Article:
Jump to ContentJump to Main Navigation
The Whaling Expedition of the Ulysses
1937–38$
Users without a subscription are not able to see the full content.

Quentin R. Walsh and P. J. Capelotti

Print publication date: 2010

Print ISBN-13: 9780813034799

Published to Florida Scholarship Online: September 2011

DOI: 10.5744/florida/9780813034799.001.0001

Show Summary Details
Page of

PRINTED FROM FLORIDA SCHOLARSHIP ONLINE (www.florida.universitypressscholarship.com). (c) Copyright University Press of Florida, 2018. All Rights Reserved. Under the terms of the licence agreement, an individual user may print out a PDF of a single chapter of a monograph in FLASO for personal use (for details see www.florida.universitypressscholarship.com/page/privacy-policy).date: 12 December 2018

Factory Equipment

Factory Equipment

The Grinder, Hartman, and Bone Systems

Chapter:
(p.117) 8 Factory Equipment
Source:
The Whaling Expedition of the Ulysses 1937–38
Author(s):

Quentin R. Walsh

Publisher:
University Press of Florida
DOI:10.5744/florida/9780813034799.003.0008

All the parts of the whales except the baleen were processed for oil. Blubber, meat, and bone were boiled down, the oil was drained off, and the residue was blown overboard. The grinder or Kvarner system encompassed the “cooking out” equipment for driving the oil from the meat, intestines, and bone. The grinder or Kvarner systems were constructed with various capacities in mind. They were generally ten, fifteen, and twenty-eight-ton in size. The Ulysses was equipped with twenty-eight ton grinders, but their working volume was estimated at twenty-five tons. The head bones, back bones, and ribs of the whale were processed in the bone pressers. The oil obtained from the bone was of better grade than that taken from the meat but was inferior to that derived from the blubber; for all practical purposes, and for all general conditions, it was considered grade two oil.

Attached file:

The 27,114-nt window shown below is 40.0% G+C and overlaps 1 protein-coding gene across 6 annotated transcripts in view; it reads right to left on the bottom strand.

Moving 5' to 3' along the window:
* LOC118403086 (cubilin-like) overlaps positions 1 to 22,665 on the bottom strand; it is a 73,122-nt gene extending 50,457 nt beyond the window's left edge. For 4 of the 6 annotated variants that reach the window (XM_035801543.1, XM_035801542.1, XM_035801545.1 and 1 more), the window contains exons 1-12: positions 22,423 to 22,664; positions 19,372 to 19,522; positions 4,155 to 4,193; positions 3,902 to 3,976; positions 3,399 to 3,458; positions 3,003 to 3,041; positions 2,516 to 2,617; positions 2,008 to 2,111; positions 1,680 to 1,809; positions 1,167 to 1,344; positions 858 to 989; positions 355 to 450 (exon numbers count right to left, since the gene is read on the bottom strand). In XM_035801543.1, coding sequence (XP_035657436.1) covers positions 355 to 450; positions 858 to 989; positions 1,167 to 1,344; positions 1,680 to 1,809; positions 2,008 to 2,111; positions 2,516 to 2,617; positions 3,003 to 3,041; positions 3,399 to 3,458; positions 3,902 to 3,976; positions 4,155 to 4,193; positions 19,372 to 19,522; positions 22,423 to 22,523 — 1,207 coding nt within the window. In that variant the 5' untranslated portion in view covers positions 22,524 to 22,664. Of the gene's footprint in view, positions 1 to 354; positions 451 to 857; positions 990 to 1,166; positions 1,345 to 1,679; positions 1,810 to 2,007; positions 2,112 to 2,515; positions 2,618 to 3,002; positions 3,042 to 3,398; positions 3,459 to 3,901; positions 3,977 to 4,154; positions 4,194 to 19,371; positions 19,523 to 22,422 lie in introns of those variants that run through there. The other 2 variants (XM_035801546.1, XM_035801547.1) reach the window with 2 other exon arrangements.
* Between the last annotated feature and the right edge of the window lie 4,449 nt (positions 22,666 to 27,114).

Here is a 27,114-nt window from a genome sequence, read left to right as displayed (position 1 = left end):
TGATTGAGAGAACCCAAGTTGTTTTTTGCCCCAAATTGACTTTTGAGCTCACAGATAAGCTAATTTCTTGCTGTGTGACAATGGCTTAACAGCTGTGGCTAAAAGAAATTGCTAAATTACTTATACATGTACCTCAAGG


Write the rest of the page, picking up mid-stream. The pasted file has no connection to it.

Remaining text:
Keywords:   baleen, Blubber, meat, grinder, Kvarner system, head bones, back bones, ribs

Florida Scholarship Online requires a subscription or purchase to access the full text of books within the service. Public users can however freely search the site and view the abstracts and keywords for each book and chapter.

Please, subscribe or login to access full text content.

If you think you should have access to this title, please contact your librarian.

To troubleshoot, please check our FAQs , and if you can't find the answer there, please contact us .